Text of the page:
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Feminism(s) in the MACBA Collection

Art as a key role through the activation of conscience and collective agency

Anni Albers, Katalin Ladik, Sílvia Gubern, Mireia Sallarès and Cabello/Carceller as some examples of the different feminisms experienced over time

First, it was the Suffragettes with their campaign for the universal right to vote; then, in the 1960s, came a second wave of feminism around Women’s Lib and the struggle for equal rights in matters such as sexuality and abortion, family and labour. Later still, in the 1990s, a third generation promoted the so-called Difference Feminism, focusing on micro-politics and the notions of class and ethnicity. Today, a fourth wave emphasises plurality, from post-feminism and post-colonial feminism to queer feminism. At each stage, art has played a key role through the activation of conscience and collective agency. We invite you to discover artists such as Anni Albers who, as far back as the 1920s, worked with women of the Bauhaus against that institution’s patriarchal nature. Also, Katalin Ladik and Sílvia Gubern, who, in the sixties and seventies, exposed the dearth of women in the fields of art and the moving image. More recently, we find Mireia Sellarès working with the notions of sexuality and subalternity, while Cabello/Carceller contribute to the deactivation of obsolete mechanisms around gender binary. These are some of the feminisms we invite you to explore in the MACBA Collection.

Anni Albers
A nonconformist in spirit, she rebelled against her affluent background to start her career at the prestigious and avant-garde Bauhaus school in Weimar, where she would go on to run the textile workshop from 1931 and where she met her husband, the painter, designer and photographer Josef Albers. Anni Albers is considered a key author in redefining the figure of the designer as artist. She advanced the idea that art was democratising and that the separation between art and design had to be eliminated.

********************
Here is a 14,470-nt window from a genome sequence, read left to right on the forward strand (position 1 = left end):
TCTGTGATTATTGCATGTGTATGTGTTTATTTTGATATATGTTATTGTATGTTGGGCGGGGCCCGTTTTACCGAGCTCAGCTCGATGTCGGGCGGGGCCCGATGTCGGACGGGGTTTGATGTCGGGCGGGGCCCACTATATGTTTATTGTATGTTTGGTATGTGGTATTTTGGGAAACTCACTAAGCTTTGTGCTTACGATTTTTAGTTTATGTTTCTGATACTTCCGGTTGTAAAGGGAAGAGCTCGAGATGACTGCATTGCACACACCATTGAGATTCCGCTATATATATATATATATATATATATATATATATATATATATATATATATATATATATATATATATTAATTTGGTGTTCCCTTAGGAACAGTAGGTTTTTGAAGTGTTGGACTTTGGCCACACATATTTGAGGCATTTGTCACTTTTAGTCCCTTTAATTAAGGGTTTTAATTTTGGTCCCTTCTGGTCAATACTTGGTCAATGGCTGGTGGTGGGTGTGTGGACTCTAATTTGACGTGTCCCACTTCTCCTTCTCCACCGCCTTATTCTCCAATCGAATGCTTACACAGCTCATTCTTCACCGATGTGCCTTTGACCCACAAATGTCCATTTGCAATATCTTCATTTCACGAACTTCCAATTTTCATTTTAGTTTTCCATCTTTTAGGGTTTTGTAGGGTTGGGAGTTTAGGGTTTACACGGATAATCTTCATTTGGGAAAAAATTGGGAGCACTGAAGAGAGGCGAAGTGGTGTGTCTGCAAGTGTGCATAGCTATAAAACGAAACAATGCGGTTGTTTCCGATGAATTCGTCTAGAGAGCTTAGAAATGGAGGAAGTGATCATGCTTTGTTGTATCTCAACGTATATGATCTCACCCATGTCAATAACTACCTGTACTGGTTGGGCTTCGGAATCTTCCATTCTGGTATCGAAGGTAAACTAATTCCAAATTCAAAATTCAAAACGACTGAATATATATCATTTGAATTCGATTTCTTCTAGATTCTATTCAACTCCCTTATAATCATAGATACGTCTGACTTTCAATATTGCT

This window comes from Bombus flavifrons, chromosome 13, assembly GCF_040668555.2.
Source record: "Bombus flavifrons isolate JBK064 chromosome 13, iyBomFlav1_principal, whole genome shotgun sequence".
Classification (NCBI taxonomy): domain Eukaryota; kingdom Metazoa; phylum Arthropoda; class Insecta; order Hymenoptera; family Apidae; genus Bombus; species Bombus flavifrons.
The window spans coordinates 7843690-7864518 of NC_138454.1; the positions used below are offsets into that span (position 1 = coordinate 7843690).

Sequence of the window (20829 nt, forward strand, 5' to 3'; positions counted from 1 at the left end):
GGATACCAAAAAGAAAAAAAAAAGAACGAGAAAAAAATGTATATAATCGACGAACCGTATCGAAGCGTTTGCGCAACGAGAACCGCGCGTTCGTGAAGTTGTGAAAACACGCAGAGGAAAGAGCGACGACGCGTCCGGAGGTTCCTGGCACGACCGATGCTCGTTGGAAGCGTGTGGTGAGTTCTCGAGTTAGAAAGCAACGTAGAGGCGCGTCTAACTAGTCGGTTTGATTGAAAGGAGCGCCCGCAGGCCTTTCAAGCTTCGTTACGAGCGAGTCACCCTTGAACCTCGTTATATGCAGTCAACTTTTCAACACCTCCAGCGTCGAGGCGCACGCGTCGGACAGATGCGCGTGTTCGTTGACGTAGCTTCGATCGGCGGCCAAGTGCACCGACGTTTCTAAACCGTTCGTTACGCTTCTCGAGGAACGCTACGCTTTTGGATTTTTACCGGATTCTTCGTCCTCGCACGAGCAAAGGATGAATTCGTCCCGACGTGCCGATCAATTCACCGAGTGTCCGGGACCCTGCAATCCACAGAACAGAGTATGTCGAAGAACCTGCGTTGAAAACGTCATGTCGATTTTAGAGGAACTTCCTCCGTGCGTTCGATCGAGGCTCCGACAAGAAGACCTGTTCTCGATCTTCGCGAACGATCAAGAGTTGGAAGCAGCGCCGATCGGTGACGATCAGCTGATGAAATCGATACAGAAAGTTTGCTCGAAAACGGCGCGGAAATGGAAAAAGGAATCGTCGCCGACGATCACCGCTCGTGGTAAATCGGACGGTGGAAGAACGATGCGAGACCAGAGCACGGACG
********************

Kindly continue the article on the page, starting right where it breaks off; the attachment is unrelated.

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Katalin Ladik
Novi Sad
With a bilingual education in Hungarian and Serbian, Ladik’s literary and artistic activities were closely linked to the renewal of the Yugoslavian avant-garde at the end of the sixties and during the seventies, where the art scene was freer and more tolerant than in other Eastern European countries. Feminism is another important component of her multifaceted work. Rather than distinguish between literary, musical, theatrical and visual disciplines, Ladik’s work revolves around the body, the voice, and phonetic and poetic experimentation.
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Silvia Gubern
She was one of the first to train at the Elisava Design School and, by the end of the sixties, had become a pioneer of Conceptual art in Catalonia. She formed an active group with artists such as Jordi Galí, Antoni Llena and Àngel Jové, with whom she presented ‘poor’ and ephemeral proposals together with actions in the Jardí del Maduixer. In the eighties, Gubern’s textile designs contributed to the emergence of this discipline in postmodern Barcelona. In the nineties, she abandoned visual production to focus on other creative areas, such as automatic writing.
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Mireia Sallarès
Mireia Sallarès uses video as an anthropological and sociological research tool, but also as a narrative instrument capable of producing stories based on the complexity of reality. Politically and socially committed, her work focuses on women’s groups and real stories of people from all over the world.
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Cabello/Carceller (grup d’artistes)
Helena Cabello and Ana Carceller have worked together since 1992. Their work uses installation, performance, video, writing and drawing to question the hegemonic modes of representation in visual practices and provide critical alternatives. Some of their topics of interest include the social construction of identity and sexual and gender policies.
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